directors who had signed personal guarantees.
Lin v Solomon – Tenancy:
Circa Newsagency at CircaRetail Bella Vista
Background: In May 2009, the tenant entered into a 5
year lease of premises at the CircaRetail shopping centre,
Bella Vista, as a newsagency. It was a newly built shopping
The Negotiations / Representations: During the course
of the lease negotiations, the tenant alleged that the
landlord had represented that a nearby building called “The
Works” would employ 1,500 people and would bring significant
consumer traffic; that the centre would be busier than
Norwest Marketplace; and would soon be regularly “filled up”
How did the dispute arise?: The tenant had made no
payments of rent and no payments of any other kind except
the deposit and a recovery under a bank guarantee.
The Court’s findings: In addition to finding that the
alleged representations were not made as alleged, the Court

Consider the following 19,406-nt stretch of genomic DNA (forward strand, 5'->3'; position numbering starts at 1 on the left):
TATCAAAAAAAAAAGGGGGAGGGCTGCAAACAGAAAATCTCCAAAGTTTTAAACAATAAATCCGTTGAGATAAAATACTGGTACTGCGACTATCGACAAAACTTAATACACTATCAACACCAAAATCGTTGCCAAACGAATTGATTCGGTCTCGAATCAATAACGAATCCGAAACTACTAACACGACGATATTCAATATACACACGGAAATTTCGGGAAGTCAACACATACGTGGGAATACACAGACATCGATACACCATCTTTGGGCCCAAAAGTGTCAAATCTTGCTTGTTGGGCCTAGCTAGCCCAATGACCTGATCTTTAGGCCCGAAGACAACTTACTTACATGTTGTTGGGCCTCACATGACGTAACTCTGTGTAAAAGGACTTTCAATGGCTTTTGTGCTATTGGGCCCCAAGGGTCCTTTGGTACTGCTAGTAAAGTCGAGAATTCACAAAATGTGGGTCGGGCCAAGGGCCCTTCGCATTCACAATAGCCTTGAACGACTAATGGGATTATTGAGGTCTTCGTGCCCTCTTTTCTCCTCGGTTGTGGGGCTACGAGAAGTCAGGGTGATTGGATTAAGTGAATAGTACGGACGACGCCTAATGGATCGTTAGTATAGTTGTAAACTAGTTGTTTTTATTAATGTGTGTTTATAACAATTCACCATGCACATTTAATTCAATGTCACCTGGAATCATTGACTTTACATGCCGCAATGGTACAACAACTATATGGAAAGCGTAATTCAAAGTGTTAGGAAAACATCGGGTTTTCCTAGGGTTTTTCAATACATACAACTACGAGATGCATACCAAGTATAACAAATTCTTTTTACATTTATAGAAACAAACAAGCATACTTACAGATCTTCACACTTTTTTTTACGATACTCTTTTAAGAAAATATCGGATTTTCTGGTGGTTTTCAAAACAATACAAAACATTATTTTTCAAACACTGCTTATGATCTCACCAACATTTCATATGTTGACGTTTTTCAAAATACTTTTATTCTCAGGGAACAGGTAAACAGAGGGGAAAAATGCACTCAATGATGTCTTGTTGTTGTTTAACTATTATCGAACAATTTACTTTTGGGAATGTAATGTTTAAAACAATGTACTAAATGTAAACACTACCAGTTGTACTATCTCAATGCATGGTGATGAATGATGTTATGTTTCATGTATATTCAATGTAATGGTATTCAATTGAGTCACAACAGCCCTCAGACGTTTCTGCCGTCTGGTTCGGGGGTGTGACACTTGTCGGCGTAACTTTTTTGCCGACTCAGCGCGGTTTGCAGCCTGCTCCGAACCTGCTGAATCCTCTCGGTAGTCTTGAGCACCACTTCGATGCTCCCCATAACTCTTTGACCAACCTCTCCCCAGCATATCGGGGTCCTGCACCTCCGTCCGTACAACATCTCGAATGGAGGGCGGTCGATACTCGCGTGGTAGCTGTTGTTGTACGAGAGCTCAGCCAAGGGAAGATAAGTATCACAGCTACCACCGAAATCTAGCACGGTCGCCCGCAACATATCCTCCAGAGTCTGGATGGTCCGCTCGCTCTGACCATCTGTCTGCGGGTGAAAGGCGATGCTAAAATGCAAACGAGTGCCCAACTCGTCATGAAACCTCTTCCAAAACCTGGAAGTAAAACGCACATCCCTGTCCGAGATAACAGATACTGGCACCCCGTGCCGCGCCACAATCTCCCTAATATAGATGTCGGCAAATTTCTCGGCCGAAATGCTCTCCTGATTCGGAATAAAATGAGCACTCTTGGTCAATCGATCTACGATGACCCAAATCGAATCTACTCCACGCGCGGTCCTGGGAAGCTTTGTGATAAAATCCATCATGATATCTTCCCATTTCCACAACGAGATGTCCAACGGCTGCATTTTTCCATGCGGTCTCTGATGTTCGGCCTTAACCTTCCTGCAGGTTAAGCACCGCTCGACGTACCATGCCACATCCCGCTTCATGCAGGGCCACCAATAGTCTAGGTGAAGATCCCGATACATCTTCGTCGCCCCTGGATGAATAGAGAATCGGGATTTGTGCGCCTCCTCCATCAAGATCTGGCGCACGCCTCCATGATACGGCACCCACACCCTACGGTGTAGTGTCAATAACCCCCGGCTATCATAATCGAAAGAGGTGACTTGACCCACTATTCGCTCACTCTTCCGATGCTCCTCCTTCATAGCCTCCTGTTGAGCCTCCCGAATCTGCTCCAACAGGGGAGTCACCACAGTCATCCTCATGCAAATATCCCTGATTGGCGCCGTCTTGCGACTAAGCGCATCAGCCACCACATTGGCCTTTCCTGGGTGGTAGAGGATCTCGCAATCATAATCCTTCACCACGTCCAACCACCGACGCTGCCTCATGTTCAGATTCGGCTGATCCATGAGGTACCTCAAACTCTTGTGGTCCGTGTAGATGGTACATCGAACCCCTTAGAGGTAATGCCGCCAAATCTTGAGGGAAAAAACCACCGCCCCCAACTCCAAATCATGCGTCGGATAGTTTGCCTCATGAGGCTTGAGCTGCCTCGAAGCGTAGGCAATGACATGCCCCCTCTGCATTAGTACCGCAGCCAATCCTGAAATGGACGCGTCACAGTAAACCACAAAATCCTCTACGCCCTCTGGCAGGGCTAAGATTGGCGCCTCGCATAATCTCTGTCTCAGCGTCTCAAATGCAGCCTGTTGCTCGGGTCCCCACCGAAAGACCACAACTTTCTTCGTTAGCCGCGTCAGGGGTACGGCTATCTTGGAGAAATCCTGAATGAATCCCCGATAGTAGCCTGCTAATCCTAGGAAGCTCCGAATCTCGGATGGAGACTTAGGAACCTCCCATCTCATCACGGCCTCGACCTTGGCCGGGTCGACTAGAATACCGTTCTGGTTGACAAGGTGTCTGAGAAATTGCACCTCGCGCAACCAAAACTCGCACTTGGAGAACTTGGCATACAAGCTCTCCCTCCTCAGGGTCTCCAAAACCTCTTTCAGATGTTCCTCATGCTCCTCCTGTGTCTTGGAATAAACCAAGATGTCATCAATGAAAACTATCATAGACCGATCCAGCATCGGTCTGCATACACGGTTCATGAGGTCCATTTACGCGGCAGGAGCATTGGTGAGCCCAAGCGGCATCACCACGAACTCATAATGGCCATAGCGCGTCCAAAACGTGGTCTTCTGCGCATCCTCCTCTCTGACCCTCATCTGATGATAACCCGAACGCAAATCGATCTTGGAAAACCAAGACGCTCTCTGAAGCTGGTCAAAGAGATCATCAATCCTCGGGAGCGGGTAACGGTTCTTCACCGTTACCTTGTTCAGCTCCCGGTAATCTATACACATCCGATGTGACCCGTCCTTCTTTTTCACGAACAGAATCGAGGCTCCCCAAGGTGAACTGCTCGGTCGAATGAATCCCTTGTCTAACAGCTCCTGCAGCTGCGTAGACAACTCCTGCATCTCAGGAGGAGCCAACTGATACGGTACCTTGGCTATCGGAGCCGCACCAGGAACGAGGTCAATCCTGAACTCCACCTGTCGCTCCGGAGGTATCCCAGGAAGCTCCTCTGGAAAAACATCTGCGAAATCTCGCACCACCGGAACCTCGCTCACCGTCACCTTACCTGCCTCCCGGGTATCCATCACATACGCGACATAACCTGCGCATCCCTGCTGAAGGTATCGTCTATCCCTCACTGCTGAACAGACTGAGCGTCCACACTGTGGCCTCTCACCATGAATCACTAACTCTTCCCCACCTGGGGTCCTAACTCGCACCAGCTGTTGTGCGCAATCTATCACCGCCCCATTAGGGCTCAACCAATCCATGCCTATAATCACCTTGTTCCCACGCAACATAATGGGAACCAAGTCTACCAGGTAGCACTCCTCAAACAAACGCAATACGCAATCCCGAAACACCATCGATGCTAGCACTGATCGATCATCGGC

found that there was no reliance upon the representations
because: the director was an experienced businessperson and
newsagent, who conducted a newsagency located a 5-minute
drive away from the proposed new shopping centre; he knew
the area well and he knew that there was a large workforce
in the Norwest area; he also proposed a floor plan to the
landlord which was the same as in the lease.
Court Orders: The landlord was entitled to recover
$602,178.35 inclusive of $19,437.95 plus GST for changing
the locks, to make good the premises and for a new hoarding.
In their eagerness to enter into a lease, many
businesspeople are prepared to give an unlimited director’s
guarantee in return for a lesser rental bond or bank
guarantee, the aim being to preserve their working capital.
The company directors in these two cases gave unlimited
personal guarantees, exposing themselves to potentially
With the benefit of 20/20 hindsight, offering a higher
rental bond or bank guarantee in exchange for a limited
personal guarantee might have been a better option.
Alternatively, a shorter initial lease term (with options to
renew) would limit their exposure, although it would expose
the tenant to rent reviews to market on exercise of the
options (as opposed to fixed rent reviews).